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Ejected even before firing a shot

india Updated: Sep 26, 2009 01:21 IST
Ajai Masand
Ajai Masand
Hindustan Times
Highlight Story

It was supposed to be an Indian Premier League-style event for shooting. Lots of glamour, prize-money, an international sponsor, top players and most importantly, a platform to bring India's world-class shooters to the people, live.

Unfortunately, the Walther Cup — the brainchild of the premier German gun manufacturer popularised by James Bond and Shimon Sharif, the founder of TopGun Sports — was shot down even before it took off.

Why? The National Rifle Association of India chose to say, “No”.

Offering a prize money of Euro 3000 (approximately Rs 2,11,000), the event was to be held at Balewadi Complex in Pune in the second week of October. “Besides offering the richest prize-money ever in India, the other big advantage of the event was that Indian shooters would have availed of advice of Walther experts who were going to provide free service and repairs to rifles and pistols,” said Sharif, who has been a national-level marksman.

Some of the biggest names in pistol and rifle shooting had already confirmed their participation for the event. But considerable confusion reigned when the NRAI ostensibly warned off shooters from taking part.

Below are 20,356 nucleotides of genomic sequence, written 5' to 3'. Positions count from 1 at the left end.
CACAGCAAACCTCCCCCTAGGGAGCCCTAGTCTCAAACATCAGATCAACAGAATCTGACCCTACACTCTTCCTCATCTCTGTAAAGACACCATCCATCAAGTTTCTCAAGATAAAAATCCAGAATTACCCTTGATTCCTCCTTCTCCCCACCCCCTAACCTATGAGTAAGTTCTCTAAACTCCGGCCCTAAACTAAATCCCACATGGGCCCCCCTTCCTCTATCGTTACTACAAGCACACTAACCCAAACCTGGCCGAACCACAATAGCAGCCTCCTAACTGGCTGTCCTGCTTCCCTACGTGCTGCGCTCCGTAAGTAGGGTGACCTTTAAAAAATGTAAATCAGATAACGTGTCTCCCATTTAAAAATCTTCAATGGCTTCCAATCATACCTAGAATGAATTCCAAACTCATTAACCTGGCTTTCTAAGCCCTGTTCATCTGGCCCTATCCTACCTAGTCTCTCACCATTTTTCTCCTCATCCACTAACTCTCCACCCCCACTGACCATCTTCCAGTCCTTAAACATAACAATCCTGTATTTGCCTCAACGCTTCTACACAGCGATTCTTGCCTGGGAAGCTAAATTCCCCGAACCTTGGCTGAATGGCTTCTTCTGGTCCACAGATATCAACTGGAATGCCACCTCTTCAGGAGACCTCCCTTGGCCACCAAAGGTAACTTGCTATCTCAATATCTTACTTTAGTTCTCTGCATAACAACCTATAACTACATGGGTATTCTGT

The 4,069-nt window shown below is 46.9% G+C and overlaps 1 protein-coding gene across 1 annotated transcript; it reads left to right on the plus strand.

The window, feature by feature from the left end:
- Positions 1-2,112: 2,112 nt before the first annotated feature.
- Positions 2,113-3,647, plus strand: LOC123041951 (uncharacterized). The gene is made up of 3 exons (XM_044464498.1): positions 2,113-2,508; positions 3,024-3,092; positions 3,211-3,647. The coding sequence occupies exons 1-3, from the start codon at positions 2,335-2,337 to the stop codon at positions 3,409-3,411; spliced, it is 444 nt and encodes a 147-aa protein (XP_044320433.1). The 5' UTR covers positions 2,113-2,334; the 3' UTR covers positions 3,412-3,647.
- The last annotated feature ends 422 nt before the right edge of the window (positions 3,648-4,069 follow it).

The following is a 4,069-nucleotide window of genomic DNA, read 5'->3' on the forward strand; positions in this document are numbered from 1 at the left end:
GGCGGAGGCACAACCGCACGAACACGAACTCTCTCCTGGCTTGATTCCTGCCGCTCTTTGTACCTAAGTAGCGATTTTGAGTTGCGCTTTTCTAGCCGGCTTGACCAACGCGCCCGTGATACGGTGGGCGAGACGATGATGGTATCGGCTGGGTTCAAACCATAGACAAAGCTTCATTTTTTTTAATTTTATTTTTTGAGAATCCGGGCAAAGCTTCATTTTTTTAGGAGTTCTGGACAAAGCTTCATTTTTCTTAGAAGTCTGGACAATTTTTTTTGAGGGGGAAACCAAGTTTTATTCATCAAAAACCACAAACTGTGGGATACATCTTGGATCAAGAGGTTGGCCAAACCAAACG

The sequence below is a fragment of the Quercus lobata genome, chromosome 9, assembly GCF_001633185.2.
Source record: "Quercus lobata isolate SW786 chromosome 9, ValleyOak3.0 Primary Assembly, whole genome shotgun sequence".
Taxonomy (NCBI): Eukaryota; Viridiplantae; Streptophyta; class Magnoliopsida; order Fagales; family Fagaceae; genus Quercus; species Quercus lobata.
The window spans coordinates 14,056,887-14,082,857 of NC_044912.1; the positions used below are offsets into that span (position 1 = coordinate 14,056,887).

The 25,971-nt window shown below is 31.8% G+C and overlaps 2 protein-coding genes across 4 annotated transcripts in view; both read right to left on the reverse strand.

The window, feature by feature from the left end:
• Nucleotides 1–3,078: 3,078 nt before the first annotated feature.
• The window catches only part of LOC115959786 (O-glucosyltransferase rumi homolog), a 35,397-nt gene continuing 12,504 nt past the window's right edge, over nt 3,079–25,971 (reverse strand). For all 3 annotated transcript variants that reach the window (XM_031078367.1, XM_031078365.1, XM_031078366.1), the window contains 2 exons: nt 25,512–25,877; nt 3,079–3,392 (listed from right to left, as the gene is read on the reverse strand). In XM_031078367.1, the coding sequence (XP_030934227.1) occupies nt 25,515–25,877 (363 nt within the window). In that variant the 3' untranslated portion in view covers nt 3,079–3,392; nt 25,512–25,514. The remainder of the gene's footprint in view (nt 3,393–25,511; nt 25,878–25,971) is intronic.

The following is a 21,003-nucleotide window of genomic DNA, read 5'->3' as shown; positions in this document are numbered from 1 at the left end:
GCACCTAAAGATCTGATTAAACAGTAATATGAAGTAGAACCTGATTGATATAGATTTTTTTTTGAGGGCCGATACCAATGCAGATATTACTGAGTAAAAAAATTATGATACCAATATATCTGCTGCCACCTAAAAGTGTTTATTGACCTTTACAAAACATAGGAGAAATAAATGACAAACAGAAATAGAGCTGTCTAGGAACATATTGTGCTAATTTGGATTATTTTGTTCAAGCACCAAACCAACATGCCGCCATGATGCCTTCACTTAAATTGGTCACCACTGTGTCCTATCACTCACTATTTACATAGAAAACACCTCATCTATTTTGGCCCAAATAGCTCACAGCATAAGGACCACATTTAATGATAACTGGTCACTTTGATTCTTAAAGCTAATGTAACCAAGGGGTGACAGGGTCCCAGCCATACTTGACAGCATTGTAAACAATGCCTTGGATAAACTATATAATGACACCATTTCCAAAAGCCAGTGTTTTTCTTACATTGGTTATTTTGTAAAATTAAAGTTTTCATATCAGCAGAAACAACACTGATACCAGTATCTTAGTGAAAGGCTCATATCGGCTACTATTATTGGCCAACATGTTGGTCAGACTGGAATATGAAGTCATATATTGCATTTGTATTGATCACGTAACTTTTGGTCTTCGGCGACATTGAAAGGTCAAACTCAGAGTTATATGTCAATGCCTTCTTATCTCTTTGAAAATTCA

“We had approached the NRAI seeking support and approval for the competition. They insisted on a letter from Walther. The company sent the requisite papers to NRAI but did not get any response. It's interest started waning thereof,” insists Sharif. However, a letter written by Walther managing director Manfred Worz assured TopGun of its willingness to sponsor the event subject to a support letter from NRAI.

“In the meantime, NRAI tried its best to destroy the event by making an announcement at the ongoing camp at Pune that those participating in it would be barred from representing the country. It also announced the cancellation of the event two days ago even though it has no authority to do so,” he said.

It seems the sponsor has also had enough of these shenanigans as Worz wrote to NRAI on September 23: “We as main sponsors didn't expect to have such great problems with the Indian organising structure for sports shooting.”

NRAI secretary Baljeet Singh Sethi is away in Almaty (Kazakhstan) for the Asian Championships and could not be contacted. Vice-president Avtar Singh Sethi said such decisions could not be taken in haste. “The governing body of the NRAI decides on such issues,” he said, refusing to elaborate.